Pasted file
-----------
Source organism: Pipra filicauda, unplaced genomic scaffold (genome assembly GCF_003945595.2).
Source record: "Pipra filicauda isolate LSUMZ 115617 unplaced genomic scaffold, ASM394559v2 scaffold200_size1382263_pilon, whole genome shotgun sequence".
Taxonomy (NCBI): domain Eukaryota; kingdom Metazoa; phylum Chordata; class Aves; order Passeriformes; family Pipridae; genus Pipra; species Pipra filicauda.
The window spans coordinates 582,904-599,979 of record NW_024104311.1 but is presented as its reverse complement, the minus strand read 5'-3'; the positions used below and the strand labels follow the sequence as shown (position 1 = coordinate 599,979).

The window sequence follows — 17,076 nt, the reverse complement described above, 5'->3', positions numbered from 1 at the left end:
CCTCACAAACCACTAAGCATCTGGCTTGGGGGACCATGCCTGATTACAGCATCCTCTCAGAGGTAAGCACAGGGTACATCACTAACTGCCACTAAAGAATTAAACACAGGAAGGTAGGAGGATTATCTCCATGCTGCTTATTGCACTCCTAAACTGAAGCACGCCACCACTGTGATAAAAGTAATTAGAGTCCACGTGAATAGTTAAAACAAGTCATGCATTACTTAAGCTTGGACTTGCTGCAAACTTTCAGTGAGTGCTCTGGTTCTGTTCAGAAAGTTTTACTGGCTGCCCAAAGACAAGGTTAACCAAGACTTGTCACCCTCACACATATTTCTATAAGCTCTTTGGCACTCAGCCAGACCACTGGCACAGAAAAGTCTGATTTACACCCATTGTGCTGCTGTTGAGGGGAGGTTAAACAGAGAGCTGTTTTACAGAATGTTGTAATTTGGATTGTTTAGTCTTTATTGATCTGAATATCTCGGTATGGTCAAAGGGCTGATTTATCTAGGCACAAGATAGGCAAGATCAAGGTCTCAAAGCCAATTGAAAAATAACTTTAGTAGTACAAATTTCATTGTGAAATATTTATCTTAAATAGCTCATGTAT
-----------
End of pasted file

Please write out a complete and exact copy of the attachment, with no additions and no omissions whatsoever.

Source organism: Pipra filicauda, unplaced genomic scaffold (genome assembly GCF_003945595.2).
Source record: "Pipra filicauda isolate LSUMZ 115617 unplaced genomic scaffold, ASM394559v2 scaffold200_size1382263_pilon, whole genome shotgun sequence".
Taxonomy (NCBI): domain Eukaryota; kingdom Metazoa; phylum Chordata; class Aves; order Passeriformes; family Pipridae; genus Pipra; species Pipra filicauda.
The window spans coordinates 582,904-599,979 of record NW_024104311.1 but is presented as its reverse complement, the minus strand read 5'-3'; the positions used below and the strand labels follow the sequence as shown (position 1 = coordinate 599,979).

The window sequence follows — 17,076 nt, the reverse complement described above, 5'->3', positions numbered from 1 at the left end:
CCTCACAAACCACTAAGCATCTGGCTTGGGGGACCATGCCTGATTACAGCATCCTCTCAGAGGTAAGCACAGGGTACATCACTAACTGCCACTAAAGAATTAAACACAGGAAGGTAGGAGGATTATCTCCATGCTGCTTATTGCACTCCTAAACTGAAGCACGCCACCACTGTGATAAAAGTAATTAGAGTCCACGTGAATAGTTAAAACAAGTCATGCATTACTTAAGCTTGGACTTGCTGCAAACTTTCAGTGAGTGCTCTGGTTCTGTTCAGAAAGTTTTACTGGCTGCCCAAAGACAAGGTTAACCAAGACTTGTCACCCTCACACATATTTCTATAAGCTCTTTGGCACTCAGCCAGACCACTGGCACAGAAAAGTCTGATTTACACCCATTGTGCTGCTGTTGAGGGGAGGTTAAACAGAGAGCTGTTTTACAGAATGTTGTAATTTGGATTGTTTAGTCTTTATTGATCTGAATATCTCGGTATGGTCAAAGGGCTGATTTATCTAGGCACAAGATAGGCAAGATCAAGGTCTCAAAGCCAATTGAAAAATAACTTTAGTAGTACAAATTTCATTGTGAAATATTTATCTTAAATAGCTCATGTAT